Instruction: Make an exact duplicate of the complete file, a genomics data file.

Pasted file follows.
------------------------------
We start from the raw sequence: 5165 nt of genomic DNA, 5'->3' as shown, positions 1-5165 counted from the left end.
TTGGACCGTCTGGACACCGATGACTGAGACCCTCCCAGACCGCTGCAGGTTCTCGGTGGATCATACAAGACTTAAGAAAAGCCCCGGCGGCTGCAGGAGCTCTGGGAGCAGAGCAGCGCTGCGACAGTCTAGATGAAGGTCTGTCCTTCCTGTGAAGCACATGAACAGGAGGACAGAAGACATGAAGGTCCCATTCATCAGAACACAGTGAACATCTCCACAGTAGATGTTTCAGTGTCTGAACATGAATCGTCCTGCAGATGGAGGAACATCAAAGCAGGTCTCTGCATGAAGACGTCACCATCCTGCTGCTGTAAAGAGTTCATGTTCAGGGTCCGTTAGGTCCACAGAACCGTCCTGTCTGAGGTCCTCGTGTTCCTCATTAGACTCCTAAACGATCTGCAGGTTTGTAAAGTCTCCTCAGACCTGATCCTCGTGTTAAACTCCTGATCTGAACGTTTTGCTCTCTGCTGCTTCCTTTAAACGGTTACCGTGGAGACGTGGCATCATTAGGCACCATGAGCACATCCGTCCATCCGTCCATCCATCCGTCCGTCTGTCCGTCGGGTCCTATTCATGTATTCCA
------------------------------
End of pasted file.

We start from the raw sequence: 5165 nt of genomic DNA, 5'->3' as shown, positions 1-5165 counted from the left end.
TTGGACCGTCTGGACACCGATGACTGAGACCCTCCCAGACCGCTGCAGGTTCTCGGTGGATCATACAAGACTTAAGAAAAGCCCCGGCGGCTGCAGGAGCTCTGGGAGCAGAGCAGCGCTGCGACAGTCTAGATGAAGGTCTGTCCTTCCTGTGAAGCACATGAACAGGAGGACAGAAGACATGAAGGTCCCATTCATCAGAACACAGTGAACATCTCCACAGTAGATGTTTCAGTGTCTGAACATGAATCGTCCTGCAGATGGAGGAACATCAAAGCAGGTCTCTGCATGAAGACGTCACCATCCTGCTGCTGTAAAGAGTTCATGTTCAGGGTCCGTTAGGTCCACAGAACCGTCCTGTCTGAGGTCCTCGTGTTCCTCATTAGACTCCTAAACGATCTGCAGGTTTGTAAAGTCTCCTCAGACCTGATCCTCGTGTTAAACTCCTGATCTGAACGTTTTGCTCTCTGCTGCTTCCTTTAAACGGTTACCGTGGAGACGTGGCATCATTAGGCACCATGAGCACATCCGTCCATCCGTCCATCCATCCGTCCGTCTGTCCGTCGGGTCCTATTCATGTATTCCA